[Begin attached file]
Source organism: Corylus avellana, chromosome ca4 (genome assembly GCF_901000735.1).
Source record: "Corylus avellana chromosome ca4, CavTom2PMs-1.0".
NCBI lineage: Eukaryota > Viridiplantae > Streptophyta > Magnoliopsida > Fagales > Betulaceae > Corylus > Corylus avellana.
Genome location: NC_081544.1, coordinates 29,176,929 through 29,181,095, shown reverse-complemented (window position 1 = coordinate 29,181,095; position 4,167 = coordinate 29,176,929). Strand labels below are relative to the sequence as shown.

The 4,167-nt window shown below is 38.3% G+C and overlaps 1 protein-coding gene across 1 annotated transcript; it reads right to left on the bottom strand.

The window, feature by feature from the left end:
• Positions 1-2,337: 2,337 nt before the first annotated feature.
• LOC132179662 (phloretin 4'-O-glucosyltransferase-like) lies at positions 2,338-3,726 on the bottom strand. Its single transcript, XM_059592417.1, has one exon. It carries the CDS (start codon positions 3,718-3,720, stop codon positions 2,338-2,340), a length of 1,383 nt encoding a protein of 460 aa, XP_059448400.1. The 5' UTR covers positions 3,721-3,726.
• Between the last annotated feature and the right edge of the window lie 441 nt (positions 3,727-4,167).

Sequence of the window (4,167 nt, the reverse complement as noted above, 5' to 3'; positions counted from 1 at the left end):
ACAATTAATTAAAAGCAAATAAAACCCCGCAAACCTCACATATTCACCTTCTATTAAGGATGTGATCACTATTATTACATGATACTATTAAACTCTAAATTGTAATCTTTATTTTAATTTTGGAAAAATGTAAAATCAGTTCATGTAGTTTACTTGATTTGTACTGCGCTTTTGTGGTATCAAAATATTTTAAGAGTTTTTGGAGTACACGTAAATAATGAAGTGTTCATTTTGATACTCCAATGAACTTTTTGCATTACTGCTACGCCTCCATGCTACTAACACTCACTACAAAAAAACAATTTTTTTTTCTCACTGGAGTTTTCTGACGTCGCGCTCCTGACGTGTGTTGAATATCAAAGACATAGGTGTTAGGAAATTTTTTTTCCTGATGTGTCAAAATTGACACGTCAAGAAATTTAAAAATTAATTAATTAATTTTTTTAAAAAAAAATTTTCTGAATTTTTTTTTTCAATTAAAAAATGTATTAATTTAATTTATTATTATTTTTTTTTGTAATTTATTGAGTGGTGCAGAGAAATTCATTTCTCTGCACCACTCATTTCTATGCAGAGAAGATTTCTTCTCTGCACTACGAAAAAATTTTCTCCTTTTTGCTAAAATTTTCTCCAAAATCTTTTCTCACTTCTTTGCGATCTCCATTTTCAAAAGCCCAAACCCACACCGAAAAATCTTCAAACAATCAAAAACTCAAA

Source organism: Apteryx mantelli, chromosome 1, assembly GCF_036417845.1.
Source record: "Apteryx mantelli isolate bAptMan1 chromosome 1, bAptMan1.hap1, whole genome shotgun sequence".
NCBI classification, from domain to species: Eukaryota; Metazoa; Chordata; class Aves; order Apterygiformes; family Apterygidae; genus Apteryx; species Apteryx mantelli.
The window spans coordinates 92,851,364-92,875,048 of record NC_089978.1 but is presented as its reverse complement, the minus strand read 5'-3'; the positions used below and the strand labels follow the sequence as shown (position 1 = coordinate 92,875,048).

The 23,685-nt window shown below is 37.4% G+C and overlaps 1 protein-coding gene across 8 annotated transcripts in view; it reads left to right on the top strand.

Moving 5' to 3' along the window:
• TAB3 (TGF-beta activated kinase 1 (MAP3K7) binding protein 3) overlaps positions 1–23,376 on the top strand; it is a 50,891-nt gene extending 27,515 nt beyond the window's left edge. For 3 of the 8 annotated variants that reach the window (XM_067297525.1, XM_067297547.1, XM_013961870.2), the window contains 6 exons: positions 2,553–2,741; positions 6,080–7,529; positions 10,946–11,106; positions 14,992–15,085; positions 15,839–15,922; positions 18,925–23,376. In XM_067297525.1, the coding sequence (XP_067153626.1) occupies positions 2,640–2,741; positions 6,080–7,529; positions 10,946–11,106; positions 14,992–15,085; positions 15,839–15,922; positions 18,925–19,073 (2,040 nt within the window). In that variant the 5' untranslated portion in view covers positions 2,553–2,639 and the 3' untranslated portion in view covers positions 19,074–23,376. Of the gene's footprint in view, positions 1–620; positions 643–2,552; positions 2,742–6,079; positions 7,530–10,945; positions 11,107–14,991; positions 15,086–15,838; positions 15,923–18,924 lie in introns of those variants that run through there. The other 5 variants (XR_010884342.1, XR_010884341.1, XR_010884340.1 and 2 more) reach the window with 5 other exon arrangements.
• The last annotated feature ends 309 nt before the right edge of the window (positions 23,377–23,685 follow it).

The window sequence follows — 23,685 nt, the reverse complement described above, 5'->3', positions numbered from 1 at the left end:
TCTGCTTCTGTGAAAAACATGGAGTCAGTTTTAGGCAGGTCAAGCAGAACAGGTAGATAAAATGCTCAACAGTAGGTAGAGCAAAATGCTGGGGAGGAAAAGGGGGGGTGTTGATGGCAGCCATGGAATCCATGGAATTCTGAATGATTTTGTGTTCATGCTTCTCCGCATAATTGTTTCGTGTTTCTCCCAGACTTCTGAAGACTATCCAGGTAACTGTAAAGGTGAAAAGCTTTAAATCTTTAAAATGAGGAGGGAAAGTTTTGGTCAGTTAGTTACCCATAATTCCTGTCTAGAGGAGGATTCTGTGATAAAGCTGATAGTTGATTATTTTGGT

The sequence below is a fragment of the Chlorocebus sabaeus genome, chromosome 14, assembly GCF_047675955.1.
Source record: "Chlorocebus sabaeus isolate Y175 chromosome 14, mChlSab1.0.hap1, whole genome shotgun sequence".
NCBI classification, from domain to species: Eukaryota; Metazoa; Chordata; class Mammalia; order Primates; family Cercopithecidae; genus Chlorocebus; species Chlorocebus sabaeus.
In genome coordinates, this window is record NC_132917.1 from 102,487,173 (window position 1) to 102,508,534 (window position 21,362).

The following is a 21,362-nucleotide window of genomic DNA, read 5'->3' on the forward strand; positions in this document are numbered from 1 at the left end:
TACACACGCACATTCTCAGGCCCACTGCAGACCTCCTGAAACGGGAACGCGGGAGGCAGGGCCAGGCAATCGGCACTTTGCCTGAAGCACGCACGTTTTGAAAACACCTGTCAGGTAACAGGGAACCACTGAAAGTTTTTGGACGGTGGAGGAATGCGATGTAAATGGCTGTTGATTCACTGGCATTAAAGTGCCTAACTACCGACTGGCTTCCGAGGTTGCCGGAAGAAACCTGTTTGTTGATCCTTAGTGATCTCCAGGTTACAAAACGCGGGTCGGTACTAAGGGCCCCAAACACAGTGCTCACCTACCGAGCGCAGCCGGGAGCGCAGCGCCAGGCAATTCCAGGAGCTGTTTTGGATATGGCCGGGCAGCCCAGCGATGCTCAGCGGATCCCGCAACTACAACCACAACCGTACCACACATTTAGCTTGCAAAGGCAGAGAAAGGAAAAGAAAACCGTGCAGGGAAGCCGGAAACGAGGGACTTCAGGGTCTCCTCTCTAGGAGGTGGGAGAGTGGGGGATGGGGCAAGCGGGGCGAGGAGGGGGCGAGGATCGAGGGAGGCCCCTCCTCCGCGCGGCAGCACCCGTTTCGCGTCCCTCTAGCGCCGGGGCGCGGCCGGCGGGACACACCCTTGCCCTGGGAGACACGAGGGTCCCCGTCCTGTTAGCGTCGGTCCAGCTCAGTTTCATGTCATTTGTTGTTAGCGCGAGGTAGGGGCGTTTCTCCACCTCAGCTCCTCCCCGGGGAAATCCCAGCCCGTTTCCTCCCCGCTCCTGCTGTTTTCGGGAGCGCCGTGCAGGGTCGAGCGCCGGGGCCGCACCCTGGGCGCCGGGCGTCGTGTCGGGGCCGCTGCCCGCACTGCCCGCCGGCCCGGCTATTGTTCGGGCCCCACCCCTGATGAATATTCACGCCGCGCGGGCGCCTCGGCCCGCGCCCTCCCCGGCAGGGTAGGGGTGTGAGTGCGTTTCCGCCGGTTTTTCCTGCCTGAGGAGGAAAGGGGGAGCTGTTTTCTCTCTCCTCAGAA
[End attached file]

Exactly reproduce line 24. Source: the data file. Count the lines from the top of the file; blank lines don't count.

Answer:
NCBI classification, from domain to species: Eukaryota; Metazoa; Chordata; class Mammalia; order Primates; family Cercopithecidae; genus Chlorocebus; species Chlorocebus sabaeus.